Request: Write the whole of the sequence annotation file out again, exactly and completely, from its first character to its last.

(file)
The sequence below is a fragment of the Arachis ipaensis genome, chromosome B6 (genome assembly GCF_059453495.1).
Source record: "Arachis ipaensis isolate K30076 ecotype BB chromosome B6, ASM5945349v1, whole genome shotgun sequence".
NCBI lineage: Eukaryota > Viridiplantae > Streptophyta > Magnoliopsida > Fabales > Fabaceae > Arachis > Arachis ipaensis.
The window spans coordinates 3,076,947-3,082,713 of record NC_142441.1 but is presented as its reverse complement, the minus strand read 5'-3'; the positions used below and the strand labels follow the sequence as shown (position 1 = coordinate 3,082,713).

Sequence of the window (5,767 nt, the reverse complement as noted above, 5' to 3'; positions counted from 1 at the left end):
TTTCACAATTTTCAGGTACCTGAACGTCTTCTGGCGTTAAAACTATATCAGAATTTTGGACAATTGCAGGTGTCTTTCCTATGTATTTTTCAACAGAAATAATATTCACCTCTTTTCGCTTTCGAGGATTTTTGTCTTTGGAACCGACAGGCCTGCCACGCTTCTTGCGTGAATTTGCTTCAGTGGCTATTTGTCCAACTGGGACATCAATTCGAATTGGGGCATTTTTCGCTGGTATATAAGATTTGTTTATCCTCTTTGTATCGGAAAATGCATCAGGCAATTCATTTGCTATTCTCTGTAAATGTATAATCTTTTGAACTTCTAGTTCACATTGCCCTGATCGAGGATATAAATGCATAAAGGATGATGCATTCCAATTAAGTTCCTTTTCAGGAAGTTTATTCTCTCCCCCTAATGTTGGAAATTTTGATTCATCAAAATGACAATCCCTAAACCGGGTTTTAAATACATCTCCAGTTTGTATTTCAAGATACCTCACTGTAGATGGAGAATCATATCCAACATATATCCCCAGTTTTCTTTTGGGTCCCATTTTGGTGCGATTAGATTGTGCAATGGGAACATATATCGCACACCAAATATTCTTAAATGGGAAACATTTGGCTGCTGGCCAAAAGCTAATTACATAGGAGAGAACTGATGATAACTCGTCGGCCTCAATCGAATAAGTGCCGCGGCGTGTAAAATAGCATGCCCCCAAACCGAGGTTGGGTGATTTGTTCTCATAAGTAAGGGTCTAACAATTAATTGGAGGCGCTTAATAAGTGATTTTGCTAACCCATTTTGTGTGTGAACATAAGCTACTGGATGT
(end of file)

The sequence below is a fragment of the Arachis ipaensis genome, chromosome B6 (genome assembly GCF_059453495.1).
Source record: "Arachis ipaensis isolate K30076 ecotype BB chromosome B6, ASM5945349v1, whole genome shotgun sequence".
NCBI lineage: Eukaryota > Viridiplantae > Streptophyta > Magnoliopsida > Fabales > Fabaceae > Arachis > Arachis ipaensis.
The window spans coordinates 3,076,947-3,082,713 of record NC_142441.1 but is presented as its reverse complement, the minus strand read 5'-3'; the positions used below and the strand labels follow the sequence as shown (position 1 = coordinate 3,082,713).

Sequence of the window (5,767 nt, the reverse complement as noted above, 5' to 3'; positions counted from 1 at the left end):
TTTCACAATTTTCAGGTACCTGAACGTCTTCTGGCGTTAAAACTATATCAGAATTTTGGACAATTGCAGGTGTCTTTCCTATGTATTTTTCAACAGAAATAATATTCACCTCTTTTCGCTTTCGAGGATTTTTGTCTTTGGAACCGACAGGCCTGCCACGCTTCTTGCGTGAATTTGCTTCAGTGGCTATTTGTCCAACTGGGACATCAATTCGAATTGGGGCATTTTTCGCTGGTATATAAGATTTGTTTATCCTCTTTGTATCGGAAAATGCATCAGGCAATTCATTTGCTATTCTCTGTAAATGTATAATCTTTTGAACTTCTAGTTCACATTGCCCTGATCGAGGATATAAATGCATAAAGGATGATGCATTCCAATTAAGTTCCTTTTCAGGAAGTTTATTCTCTCCCCCTAATGTTGGAAATTTTGATTCATCAAAATGACAATCCCTAAACCGGGTTTTAAATACATCTCCAGTTTGTATTTCAAGATACCTCACTGTAGATGGAGAATCATATCCAACATATATCCCCAGTTTTCTTTTGGGTCCCATTTTGGTGCGATTAGATTGTGCAATGGGAACATATATCGCACACCAAATATTCTTAAATGGGAAACATTTGGCTGCTGGCCAAAAGCTAATTACATAGGAGAGAACTGATGATAACTCGTCGGCCTCAATCGAATAAGTGCCGCGGCGTGTAAAATAGCATGCCCCCAAACCGAGGTTGGGTGATTTGTTCTCATAAGTAAGGGTCTAACAATTAATTGGAGGCGCTTAATAAGTGATTTTGCTAACCCATTTTGTGTGTGAACATAAGCTACTGGATGT